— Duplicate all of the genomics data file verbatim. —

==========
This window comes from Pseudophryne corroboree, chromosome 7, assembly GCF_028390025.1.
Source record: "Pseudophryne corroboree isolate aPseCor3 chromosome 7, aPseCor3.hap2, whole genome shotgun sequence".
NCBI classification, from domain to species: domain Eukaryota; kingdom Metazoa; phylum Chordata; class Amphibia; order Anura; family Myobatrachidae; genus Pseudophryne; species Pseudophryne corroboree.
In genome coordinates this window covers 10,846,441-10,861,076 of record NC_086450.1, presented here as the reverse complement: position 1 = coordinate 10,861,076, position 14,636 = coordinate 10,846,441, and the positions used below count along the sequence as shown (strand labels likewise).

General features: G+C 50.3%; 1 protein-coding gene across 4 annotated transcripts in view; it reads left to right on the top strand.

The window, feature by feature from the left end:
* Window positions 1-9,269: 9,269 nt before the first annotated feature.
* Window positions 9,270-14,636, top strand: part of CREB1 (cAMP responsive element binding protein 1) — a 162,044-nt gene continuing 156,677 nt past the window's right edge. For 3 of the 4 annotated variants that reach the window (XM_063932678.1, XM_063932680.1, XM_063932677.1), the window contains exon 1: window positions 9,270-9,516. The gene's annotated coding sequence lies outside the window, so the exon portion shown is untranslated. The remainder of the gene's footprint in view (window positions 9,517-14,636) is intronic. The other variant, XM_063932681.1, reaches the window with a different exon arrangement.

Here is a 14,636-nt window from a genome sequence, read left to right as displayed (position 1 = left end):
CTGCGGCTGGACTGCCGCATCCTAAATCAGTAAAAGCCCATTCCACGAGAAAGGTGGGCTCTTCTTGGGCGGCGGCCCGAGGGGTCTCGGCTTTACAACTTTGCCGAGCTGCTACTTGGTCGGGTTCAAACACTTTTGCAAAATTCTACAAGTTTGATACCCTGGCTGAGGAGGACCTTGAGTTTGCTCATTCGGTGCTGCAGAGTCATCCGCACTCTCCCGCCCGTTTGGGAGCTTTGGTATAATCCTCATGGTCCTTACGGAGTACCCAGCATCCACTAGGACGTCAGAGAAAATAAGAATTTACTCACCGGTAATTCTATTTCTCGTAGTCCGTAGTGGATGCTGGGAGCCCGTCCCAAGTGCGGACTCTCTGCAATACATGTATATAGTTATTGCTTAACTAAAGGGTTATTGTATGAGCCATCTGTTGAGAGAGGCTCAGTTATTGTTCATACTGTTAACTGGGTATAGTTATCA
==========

This window comes from Pseudophryne corroboree, chromosome 7, assembly GCF_028390025.1.
Source record: "Pseudophryne corroboree isolate aPseCor3 chromosome 7, aPseCor3.hap2, whole genome shotgun sequence".
NCBI classification, from domain to species: domain Eukaryota; kingdom Metazoa; phylum Chordata; class Amphibia; order Anura; family Myobatrachidae; genus Pseudophryne; species Pseudophryne corroboree.
In genome coordinates this window covers 10,846,441-10,861,076 of record NC_086450.1, presented here as the reverse complement: position 1 = coordinate 10,861,076, position 14,636 = coordinate 10,846,441, and the positions used below count along the sequence as shown (strand labels likewise).

General features: G+C 50.3%; 1 protein-coding gene across 4 annotated transcripts in view; it reads left to right on the top strand.

The window, feature by feature from the left end:
* Window positions 1-9,269: 9,269 nt before the first annotated feature.
* Window positions 9,270-14,636, top strand: part of CREB1 (cAMP responsive element binding protein 1) — a 162,044-nt gene continuing 156,677 nt past the window's right edge. For 3 of the 4 annotated variants that reach the window (XM_063932678.1, XM_063932680.1, XM_063932677.1), the window contains exon 1: window positions 9,270-9,516. The gene's annotated coding sequence lies outside the window, so the exon portion shown is untranslated. The remainder of the gene's footprint in view (window positions 9,517-14,636) is intronic. The other variant, XM_063932681.1, reaches the window with a different exon arrangement.

Here is a 14,636-nt window from a genome sequence, read left to right as displayed (position 1 = left end):
CTGCGGCTGGACTGCCGCATCCTAAATCAGTAAAAGCCCATTCCACGAGAAAGGTGGGCTCTTCTTGGGCGGCGGCCCGAGGGGTCTCGGCTTTACAACTTTGCCGAGCTGCTACTTGGTCGGGTTCAAACACTTTTGCAAAATTCTACAAGTTTGATACCCTGGCTGAGGAGGACCTTGAGTTTGCTCATTCGGTGCTGCAGAGTCATCCGCACTCTCCCGCCCGTTTGGGAGCTTTGGTATAATCCTCATGGTCCTTACGGAGTACCCAGCATCCACTAGGACGTCAGAGAAAATAAGAATTTACTCACCGGTAATTCTATTTCTCGTAGTCCGTAGTGGATGCTGGGAGCCCGTCCCAAGTGCGGACTCTCTGCAATACATGTATATAGTTATTGCTTAACTAAAGGGTTATTGTATGAGCCATCTGTTGAGAGAGGCTCAGTTATTGTTCATACTGTTAACTGGGTATAGTTATCA